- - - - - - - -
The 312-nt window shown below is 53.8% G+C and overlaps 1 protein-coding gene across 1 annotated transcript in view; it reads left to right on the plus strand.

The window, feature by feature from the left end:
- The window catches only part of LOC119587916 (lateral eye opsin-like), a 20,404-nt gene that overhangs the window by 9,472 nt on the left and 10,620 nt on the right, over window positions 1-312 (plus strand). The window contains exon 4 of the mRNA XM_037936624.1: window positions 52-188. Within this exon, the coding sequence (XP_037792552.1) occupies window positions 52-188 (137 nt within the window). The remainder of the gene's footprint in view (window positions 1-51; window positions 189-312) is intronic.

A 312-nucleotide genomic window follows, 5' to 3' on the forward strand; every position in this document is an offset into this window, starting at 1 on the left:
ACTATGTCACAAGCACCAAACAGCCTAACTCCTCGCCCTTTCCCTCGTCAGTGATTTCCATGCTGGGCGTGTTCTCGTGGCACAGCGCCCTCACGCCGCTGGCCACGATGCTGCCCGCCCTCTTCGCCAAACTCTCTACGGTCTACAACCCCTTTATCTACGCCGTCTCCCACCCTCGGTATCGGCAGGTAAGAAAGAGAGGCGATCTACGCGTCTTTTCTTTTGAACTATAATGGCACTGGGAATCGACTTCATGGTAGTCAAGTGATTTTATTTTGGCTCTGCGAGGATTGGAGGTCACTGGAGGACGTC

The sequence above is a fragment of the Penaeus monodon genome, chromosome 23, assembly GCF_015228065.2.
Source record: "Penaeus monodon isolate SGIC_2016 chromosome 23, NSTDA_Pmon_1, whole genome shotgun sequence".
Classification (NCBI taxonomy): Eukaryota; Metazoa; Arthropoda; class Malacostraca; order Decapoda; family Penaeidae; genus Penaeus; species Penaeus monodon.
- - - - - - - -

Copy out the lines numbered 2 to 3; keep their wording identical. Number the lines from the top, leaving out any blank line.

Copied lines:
The window, feature by feature from the left end:
- The window catches only part of LOC119587916 (lateral eye opsin-like), a 20,404-nt gene that overhangs the window by 9,472 nt on the left and 10,620 nt on the right, over window positions 1-312 (plus strand). The window contains exon 4 of the mRNA XM_037936624.1: window positions 52-188. Within this exon, the coding sequence (XP_037792552.1) occupies window positions 52-188 (137 nt within the window). The remainder of the gene's footprint in view (window positions 1-51; window positions 189-312) is intronic.